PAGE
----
The flagging fortunes of Europe’s universities are a danger signal


Picture of Lykke Friis
Lykke Friis

The International Monetary Fund has noted that 90% of global economic growth this year will have been generated outside Europe. And a quick glance at university rankings attests to the fact that the world of science also mainly flourishes outside Europe.

Apart from  elite universities like Britain’s Oxford and Cambridge, Europe is nowhere near the top of the charts now dominated by America’s Ivy League colleges. The latest “Academic Ranking of World Universities” published in August showed ETH Zürich at number 20, Copenhagen ranked at 35 and in Paris the Pierre and Marie Curie just below at 36. They are, in short, the poor remnants of Europe’s past academic glory.

Saving the academic spirit from extinction is not only a European worry; it’s a matter that should concern the whole western world. That’s the alarm bell rung by a report from the UK’s Institute of Public Policy Research entitled “An Avalanche is Coming”. It claims that the snow drifts of global competition are threatening to bury traditional “red brick” universities. The chief threat, it warns, consists mainly of cheaper online alternatives to traditional classroom teaching, combined with new intellectual competition from Asia.

The chief threat, it warns, consists mainly of cheaper online alternatives to traditional classroom teaching, combined with new intellectual competition from Asia

What should we make, then, of this disaster scenario? The last few decades have certainly seen the Internet flip-flopping the realms of media, travel and banking, leaving newspapers, TV channels, hotels and your local bank clerk all struggling to stay on their feet. So by simple extrapolation, these newfangled IT forces are destined to hit universities.

The MOOC (Massive Open Online Course) has become a massive industry, with more than six million enrolled thus far. Thomas L. Friedman, the “guru” columnist of the New York Times, is thrilled by the “revolutionary potential” of MOOCs to disseminate universal education at low cost. Even faraway villages in Egypt could have access to the best teaching in the world, transmitted by way of high-speed satellite access to the Internet and subtitled in Arabic.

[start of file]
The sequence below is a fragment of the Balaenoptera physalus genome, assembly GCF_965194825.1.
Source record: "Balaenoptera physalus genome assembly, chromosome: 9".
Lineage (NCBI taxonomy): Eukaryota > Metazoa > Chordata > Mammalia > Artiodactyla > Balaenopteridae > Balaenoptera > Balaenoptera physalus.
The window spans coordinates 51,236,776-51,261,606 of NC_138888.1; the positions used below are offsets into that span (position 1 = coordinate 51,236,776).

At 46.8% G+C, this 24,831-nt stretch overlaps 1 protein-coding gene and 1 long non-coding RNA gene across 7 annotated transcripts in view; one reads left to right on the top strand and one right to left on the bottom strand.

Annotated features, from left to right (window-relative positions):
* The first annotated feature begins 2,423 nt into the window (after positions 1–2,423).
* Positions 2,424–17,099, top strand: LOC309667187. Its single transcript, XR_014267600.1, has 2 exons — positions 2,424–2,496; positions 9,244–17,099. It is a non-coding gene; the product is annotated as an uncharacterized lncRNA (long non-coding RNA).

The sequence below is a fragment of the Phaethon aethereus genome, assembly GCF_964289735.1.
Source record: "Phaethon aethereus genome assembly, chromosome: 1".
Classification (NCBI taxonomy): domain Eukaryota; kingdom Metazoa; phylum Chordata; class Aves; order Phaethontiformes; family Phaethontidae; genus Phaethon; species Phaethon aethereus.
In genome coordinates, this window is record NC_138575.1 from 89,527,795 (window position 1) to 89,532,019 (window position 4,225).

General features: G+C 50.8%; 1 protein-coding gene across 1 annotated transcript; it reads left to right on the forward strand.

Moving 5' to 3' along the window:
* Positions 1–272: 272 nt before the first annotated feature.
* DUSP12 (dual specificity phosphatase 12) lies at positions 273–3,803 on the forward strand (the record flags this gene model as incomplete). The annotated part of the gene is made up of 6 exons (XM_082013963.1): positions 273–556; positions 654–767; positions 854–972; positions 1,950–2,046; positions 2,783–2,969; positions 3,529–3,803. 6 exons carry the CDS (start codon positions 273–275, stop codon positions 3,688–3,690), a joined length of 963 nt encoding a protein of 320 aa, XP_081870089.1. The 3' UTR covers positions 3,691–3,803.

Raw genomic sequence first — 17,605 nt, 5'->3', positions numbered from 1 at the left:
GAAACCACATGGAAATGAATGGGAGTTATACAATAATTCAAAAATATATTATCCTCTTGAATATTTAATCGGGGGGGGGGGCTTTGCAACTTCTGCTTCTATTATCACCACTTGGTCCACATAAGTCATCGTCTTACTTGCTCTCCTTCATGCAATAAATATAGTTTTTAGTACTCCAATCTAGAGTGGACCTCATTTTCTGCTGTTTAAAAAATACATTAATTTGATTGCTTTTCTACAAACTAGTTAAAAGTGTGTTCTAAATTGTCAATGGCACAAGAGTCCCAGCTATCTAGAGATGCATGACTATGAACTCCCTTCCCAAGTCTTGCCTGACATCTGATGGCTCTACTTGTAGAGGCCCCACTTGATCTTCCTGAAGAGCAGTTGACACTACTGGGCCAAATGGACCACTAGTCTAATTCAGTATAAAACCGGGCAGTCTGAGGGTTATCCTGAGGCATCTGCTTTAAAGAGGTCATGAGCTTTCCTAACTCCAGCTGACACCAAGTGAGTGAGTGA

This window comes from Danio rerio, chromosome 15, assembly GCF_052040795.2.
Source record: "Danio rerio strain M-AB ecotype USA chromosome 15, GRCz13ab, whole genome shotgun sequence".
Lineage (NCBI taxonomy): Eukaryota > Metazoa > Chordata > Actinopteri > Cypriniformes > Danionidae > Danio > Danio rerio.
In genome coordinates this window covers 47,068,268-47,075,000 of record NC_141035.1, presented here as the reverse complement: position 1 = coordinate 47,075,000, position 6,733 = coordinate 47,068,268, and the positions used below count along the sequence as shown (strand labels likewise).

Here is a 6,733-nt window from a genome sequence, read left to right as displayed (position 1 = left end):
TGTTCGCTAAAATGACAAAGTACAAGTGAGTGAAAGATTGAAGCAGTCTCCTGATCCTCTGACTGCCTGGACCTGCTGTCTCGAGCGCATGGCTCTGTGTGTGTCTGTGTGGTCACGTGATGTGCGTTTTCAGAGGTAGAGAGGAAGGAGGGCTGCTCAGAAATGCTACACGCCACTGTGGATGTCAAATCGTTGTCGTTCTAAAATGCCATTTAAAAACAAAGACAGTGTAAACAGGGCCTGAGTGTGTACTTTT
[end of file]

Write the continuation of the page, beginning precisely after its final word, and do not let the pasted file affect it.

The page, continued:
But other MOOC figures are less impressive. As few as 10% of the students complete their course, and according to a survey by the Chronicle of Higher Education, the preparation and execution of courses is very time-consuming for professors who on average spend over 100 hours assembling equipment and recording their videos, and who must also spend many hours a week responding to the vast number of online queries from students.

The main thrust of MOOC scepticism, meanwhile, falls within the category of intangible human attributes that cannot be quantified, which include the atmosphere of the auditorium, facial expressions, moods and gestures which cannot be transmitted by gadgets and sensed on screens, but are vital to real learning.

There is another avalanche threatening to engulf the old universities. It is coming from those corners of the globe that are free from crippling austerity policies and are endowed with enough financial muscle to ensure remarkable peaks in public expenditure. These are countries like China, South Korea, Singapore and India. In the last decade, China has increased investment in research by 500%.